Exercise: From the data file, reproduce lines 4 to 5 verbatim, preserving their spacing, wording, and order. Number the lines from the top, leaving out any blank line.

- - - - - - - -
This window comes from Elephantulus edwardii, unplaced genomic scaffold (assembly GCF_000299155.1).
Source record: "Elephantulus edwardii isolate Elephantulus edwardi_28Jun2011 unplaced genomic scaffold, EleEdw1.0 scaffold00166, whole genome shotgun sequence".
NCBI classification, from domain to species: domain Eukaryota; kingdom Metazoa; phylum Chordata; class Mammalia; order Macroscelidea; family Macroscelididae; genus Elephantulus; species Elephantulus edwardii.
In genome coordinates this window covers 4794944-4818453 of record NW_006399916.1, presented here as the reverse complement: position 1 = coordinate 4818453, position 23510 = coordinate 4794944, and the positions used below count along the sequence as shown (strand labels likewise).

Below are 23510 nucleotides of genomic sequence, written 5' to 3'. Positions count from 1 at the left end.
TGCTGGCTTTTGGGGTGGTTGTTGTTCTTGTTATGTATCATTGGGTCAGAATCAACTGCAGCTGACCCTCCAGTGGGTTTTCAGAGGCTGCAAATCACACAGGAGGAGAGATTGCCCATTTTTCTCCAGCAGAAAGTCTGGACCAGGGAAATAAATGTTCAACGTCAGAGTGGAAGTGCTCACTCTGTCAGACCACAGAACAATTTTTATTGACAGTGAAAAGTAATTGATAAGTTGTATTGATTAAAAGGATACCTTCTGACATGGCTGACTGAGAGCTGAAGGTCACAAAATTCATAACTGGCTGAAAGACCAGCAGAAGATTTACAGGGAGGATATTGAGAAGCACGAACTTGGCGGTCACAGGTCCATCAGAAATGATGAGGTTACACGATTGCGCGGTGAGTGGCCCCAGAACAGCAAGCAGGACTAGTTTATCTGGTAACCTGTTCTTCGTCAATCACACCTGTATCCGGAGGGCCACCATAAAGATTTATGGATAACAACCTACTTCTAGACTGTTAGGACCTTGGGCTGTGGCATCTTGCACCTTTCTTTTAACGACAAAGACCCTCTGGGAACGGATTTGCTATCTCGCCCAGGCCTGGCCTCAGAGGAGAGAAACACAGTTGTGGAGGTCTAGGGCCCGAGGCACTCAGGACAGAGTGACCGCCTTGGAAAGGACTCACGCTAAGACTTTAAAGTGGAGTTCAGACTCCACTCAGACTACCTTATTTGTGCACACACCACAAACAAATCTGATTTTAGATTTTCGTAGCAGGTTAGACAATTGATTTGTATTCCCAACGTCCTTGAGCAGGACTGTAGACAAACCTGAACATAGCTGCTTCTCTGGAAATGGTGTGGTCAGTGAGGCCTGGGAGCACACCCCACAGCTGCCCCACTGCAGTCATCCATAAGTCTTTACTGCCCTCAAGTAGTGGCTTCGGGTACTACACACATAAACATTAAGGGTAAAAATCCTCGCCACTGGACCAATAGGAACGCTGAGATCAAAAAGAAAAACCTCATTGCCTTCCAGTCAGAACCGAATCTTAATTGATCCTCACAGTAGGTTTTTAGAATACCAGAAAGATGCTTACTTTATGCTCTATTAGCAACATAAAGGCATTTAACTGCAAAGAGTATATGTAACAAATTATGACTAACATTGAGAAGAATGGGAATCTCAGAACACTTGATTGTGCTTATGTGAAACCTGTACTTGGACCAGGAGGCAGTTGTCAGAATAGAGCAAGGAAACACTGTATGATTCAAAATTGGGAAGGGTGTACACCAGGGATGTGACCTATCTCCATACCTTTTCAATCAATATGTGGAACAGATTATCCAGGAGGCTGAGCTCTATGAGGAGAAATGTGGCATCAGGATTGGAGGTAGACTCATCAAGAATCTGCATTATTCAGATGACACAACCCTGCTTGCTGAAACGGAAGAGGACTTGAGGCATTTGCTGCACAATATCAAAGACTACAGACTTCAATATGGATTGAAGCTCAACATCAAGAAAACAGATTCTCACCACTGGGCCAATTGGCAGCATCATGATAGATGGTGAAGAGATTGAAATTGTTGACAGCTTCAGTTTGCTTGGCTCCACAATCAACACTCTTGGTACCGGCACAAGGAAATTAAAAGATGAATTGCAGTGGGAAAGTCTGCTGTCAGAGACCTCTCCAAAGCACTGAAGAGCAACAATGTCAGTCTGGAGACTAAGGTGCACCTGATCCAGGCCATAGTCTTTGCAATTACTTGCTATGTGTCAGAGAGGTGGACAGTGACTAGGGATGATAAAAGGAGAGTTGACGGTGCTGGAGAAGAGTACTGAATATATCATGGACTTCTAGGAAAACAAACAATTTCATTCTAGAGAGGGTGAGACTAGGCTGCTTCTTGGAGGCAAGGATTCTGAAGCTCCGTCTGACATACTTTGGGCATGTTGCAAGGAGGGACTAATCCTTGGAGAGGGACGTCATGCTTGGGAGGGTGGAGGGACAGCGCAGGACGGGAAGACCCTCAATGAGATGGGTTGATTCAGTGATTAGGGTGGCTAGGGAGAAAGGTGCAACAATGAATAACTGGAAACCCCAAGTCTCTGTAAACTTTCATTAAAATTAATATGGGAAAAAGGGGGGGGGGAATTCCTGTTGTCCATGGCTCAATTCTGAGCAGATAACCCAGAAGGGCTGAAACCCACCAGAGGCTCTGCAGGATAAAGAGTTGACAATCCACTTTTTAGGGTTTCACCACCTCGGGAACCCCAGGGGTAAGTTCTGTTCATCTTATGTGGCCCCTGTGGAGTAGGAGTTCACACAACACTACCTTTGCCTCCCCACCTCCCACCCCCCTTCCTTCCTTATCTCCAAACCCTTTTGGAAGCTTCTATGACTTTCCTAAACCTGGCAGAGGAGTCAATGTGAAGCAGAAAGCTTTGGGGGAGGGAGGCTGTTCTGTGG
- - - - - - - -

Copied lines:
In genome coordinates this window covers 4794944-4818453 of record NW_006399916.1, presented here as the reverse complement: position 1 = coordinate 4818453, position 23510 = coordinate 4794944, and the positions used below count along the sequence as shown (strand labels likewise).

Below are 23510 nucleotides of genomic sequence, written 5' to 3'. Positions count from 1 at the left end.